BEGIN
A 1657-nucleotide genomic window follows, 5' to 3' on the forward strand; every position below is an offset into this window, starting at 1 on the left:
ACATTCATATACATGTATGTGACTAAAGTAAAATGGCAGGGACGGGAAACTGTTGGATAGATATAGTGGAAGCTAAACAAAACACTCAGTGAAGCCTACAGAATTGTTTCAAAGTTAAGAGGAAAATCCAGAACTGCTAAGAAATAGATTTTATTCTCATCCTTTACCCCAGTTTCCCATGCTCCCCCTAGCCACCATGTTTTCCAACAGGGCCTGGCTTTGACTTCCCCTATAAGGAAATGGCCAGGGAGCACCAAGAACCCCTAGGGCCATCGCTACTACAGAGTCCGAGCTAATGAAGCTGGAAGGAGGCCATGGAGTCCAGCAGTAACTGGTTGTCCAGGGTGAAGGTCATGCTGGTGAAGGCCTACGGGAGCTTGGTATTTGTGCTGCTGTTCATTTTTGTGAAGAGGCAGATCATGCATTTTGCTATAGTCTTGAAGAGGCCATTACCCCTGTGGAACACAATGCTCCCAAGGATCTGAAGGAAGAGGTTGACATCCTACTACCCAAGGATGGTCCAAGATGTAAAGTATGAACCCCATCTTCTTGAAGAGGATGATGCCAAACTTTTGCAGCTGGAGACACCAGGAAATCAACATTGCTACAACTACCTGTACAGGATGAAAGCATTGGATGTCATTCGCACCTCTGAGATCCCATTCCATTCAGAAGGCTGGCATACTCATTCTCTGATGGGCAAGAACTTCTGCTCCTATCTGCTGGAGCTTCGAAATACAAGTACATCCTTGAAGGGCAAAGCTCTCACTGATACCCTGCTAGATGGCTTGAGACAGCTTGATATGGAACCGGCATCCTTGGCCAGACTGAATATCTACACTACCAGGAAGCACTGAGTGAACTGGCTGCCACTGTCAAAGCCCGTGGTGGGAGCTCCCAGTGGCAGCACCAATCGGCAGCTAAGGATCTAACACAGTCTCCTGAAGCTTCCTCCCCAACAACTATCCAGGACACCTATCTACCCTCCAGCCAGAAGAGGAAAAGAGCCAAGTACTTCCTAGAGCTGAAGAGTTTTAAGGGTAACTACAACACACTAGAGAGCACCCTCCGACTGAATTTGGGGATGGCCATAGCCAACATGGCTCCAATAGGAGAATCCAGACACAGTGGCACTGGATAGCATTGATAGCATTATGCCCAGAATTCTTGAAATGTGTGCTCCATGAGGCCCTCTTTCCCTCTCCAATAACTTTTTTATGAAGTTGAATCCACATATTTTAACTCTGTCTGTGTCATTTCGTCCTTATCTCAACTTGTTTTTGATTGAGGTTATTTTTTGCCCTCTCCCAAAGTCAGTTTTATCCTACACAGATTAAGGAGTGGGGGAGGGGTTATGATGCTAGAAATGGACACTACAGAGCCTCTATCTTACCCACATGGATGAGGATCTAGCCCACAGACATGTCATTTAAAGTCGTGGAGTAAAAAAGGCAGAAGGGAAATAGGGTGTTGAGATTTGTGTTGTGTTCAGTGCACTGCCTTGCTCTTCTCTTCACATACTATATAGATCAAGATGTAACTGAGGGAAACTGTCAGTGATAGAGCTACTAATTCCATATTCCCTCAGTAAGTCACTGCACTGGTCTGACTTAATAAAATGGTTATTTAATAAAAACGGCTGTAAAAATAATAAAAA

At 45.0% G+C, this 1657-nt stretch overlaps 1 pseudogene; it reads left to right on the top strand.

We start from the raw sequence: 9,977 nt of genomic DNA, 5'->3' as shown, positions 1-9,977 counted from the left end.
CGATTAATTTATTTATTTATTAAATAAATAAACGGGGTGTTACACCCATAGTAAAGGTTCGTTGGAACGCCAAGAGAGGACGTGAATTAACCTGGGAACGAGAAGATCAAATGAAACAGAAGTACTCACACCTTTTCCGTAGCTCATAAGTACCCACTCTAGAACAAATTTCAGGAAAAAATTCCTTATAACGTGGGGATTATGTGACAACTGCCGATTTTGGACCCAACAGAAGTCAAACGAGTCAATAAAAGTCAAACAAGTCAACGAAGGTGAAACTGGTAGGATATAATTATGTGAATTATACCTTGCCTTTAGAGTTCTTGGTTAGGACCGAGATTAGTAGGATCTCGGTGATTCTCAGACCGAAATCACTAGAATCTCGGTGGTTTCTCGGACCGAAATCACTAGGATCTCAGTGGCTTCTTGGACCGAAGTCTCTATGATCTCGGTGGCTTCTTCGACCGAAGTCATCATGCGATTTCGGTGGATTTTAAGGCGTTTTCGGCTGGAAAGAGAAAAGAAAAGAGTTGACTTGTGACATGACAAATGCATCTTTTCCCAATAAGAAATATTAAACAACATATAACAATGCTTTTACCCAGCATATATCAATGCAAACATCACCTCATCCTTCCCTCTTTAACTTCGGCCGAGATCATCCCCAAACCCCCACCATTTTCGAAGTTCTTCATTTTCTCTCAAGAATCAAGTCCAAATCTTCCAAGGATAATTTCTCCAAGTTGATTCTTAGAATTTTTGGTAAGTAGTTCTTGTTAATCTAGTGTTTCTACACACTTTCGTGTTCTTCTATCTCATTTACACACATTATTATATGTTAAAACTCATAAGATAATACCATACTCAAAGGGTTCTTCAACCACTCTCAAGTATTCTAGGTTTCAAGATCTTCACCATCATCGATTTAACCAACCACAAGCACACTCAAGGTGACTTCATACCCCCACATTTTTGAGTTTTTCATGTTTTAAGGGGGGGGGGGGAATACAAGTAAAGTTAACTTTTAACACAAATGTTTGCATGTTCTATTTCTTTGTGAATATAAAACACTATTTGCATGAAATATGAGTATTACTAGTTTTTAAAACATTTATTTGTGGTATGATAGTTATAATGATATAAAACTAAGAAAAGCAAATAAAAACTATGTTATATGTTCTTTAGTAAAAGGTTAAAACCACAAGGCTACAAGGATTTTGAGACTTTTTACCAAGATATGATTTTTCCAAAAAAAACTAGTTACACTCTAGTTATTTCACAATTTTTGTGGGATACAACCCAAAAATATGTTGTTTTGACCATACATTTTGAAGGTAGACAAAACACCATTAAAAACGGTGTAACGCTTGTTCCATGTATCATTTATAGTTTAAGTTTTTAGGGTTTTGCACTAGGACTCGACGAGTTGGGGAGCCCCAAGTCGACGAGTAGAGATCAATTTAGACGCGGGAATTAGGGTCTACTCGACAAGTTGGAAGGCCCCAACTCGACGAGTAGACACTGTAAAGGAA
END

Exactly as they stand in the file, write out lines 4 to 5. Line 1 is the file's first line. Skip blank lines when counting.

We start from the raw sequence: 9,977 nt of genomic DNA, 5'->3' as shown, positions 1-9,977 counted from the left end.
CGATTAATTTATTTATTTATTAAATAAATAAACGGGGTGTTACACCCATAGTAAAGGTTCGTTGGAACGCCAAGAGAGGACGTGAATTAACCTGGGAACGAGAAGATCAAATGAAACAGAAGTACTCACACCTTTTCCGTAGCTCATAAGTACCCACTCTAGAACAAATTTCAGGAAAAAATTCCTTATAACGTGGGGATTATGTGACAACTGCCGATTTTGGACCCAACAGAAGTCAAACGAGTCAATAAAAGTCAAACAAGTCAACGAAGGTGAAACTGGTAGGATATAATTATGTGAATTATACCTTGCCTTTAGAGTTCTTGGTTAGGACCGAGATTAGTAGGATCTCGGTGATTCTCAGACCGAAATCACTAGAATCTCGGTGGTTTCTCGGACCGAAATCACTAGGATCTCAGTGGCTTCTTGGACCGAAGTCTCTATGATCTCGGTGGCTTCTTCGACCGAAGTCATCATGCGATTTCGGTGGATTTTAAGGCGTTTTCGGCTGGAAAGAGAAAAGAAAAGAGTTGACTTGTGACATGACAAATGCATCTTTTCCCAATAAGAAATATTAAACAACATATAACAATGCTTTTACCCAGCATATATCAATGCAAACATCACCTCATCCTTCCCTCTTTAACTTCGGCCGAGATCATCCCCAAACCCCCACCATTTTCGAAGTTCTTCATTTTCTCTCAAGAATCAAGTCCAAATCTTCCAAGGATAATTTCTCCAAGTTGATTCTTAGAATTTTTGGTAAGTAGTTCTTGTTAATCTAGTGTTTCTACACACTTTCGTGTTCTTCTATCTCATTTACACACATTATTATATGTTAAAACTCATAAGATAATACCATACTCAAAGGGTTCTTCAACCACTCTCAAGTATTCTAGGTTTCAAGATCTTCACCATCATCGATTTAACCAACCACAAGCACACTCAAGGTGACTTCATACCCCCACATTTTTGAGTTTTTCATGTTTTAAGGGGGGGGGGGGAATACAAGTAAAGTTAACTTTTAACACAAATGTTTGCATGTTCTATTTCTTTGTGAATATAAAACACTATTTGCATGAAATATGAGTATTACTAGTTTTTAAAACATTTATTTGTGGTATGATAGTTATAATGATATAAAACTAAGAAAAGCAAATAAAAACTATGTTATATGTTCTTTAGTAAAAGGTTAAAACCACAAGGCTACAAGGATTTTGAGACTTTTTACCAAGATATGATTTTTCCAAAAAAAACTAGTTACACTCTAGTTATTTCACAATTTTTGTGGGATACAACCCAAAAATATGTTGTTTTGACCATACATTTTGAAGGTAGACAAAACACCATTAAAAACGGTGTAACGCTTGTTCCATGTATCATTTATAGTTTAAGTTTTTAGGGTTTTGCACTAGGACTCGACGAGTTGGGGAGCCCCAAGTCGACGAGTAGAGATCAATTTAGACGCGGGAATTAGGGTCTACTCGACAAGTTGGAAGGCCCCAACTCGACGAGTAGACACTGTAAAGGAA